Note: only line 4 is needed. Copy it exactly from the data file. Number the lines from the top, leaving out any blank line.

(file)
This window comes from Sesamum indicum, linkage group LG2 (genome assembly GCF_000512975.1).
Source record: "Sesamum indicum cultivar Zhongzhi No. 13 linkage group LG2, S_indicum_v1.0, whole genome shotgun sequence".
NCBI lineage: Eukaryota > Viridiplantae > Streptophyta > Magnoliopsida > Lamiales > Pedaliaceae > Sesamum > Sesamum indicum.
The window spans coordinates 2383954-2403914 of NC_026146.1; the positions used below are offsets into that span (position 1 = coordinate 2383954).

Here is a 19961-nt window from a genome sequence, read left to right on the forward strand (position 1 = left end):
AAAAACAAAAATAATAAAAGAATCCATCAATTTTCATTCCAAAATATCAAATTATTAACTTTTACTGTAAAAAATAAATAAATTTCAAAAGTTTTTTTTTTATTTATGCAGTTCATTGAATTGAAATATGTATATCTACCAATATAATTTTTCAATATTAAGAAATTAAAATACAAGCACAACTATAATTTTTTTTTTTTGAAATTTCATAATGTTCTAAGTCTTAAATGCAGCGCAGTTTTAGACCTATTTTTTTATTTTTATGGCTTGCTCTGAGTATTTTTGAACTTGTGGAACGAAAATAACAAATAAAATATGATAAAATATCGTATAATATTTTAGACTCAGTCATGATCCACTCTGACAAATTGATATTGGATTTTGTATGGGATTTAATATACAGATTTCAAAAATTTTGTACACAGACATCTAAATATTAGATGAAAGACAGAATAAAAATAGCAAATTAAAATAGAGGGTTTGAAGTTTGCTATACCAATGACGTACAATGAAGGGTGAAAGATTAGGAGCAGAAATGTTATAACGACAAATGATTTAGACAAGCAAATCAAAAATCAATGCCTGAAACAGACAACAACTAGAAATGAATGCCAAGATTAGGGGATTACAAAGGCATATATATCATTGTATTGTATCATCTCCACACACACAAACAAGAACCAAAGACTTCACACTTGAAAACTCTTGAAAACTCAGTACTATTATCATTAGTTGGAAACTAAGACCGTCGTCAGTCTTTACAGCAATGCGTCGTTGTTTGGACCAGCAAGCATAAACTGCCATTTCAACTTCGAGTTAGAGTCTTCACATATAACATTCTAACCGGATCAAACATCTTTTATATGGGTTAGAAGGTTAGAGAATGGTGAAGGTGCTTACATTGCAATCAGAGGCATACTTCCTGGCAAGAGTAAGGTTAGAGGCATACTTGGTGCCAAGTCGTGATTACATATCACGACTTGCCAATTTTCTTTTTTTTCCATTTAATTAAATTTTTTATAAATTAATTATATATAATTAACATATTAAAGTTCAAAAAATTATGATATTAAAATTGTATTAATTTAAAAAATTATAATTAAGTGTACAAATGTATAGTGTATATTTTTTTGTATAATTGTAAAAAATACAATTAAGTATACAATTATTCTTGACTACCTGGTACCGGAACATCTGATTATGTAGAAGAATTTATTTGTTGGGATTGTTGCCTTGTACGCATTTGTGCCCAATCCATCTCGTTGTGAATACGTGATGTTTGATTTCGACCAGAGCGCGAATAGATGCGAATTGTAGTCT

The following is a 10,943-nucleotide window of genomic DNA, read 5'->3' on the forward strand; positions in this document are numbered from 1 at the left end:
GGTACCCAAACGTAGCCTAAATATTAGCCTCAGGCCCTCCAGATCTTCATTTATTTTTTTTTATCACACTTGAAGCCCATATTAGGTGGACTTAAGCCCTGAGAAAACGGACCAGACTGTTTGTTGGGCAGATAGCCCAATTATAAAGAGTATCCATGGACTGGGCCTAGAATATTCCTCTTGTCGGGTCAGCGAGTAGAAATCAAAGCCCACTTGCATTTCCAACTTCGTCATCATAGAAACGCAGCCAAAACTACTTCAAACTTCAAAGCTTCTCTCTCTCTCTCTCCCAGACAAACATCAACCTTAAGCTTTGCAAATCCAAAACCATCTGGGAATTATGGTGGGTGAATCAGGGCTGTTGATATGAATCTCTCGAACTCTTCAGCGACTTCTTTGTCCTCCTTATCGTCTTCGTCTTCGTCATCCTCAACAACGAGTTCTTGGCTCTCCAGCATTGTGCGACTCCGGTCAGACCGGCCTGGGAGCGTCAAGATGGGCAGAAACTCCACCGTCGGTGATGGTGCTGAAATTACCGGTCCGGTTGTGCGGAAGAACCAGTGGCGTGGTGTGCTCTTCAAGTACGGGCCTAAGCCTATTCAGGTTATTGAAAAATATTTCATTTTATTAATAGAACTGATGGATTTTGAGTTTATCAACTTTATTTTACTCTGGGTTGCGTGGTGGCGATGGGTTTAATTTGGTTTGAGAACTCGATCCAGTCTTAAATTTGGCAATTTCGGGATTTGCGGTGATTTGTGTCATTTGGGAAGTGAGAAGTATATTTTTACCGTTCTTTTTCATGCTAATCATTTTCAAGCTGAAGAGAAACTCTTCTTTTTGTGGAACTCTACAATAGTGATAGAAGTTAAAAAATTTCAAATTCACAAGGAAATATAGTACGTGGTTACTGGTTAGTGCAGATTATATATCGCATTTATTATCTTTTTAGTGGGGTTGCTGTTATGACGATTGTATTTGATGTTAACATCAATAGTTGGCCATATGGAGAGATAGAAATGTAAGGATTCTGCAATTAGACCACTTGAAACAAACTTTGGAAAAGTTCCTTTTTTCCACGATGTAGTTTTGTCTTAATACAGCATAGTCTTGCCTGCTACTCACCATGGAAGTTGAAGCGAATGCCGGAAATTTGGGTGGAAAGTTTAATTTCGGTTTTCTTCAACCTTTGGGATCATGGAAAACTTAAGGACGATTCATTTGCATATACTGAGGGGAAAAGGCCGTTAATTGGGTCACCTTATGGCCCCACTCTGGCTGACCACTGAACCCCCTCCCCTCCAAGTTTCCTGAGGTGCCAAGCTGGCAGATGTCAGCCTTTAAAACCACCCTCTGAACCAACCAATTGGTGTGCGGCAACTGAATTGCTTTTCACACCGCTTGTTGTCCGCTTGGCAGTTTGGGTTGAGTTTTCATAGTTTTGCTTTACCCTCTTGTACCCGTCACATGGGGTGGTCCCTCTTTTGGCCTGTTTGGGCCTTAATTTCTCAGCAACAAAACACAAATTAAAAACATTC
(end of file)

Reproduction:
The window spans coordinates 2383954-2403914 of NC_026146.1; the positions used below are offsets into that span (position 1 = coordinate 2383954).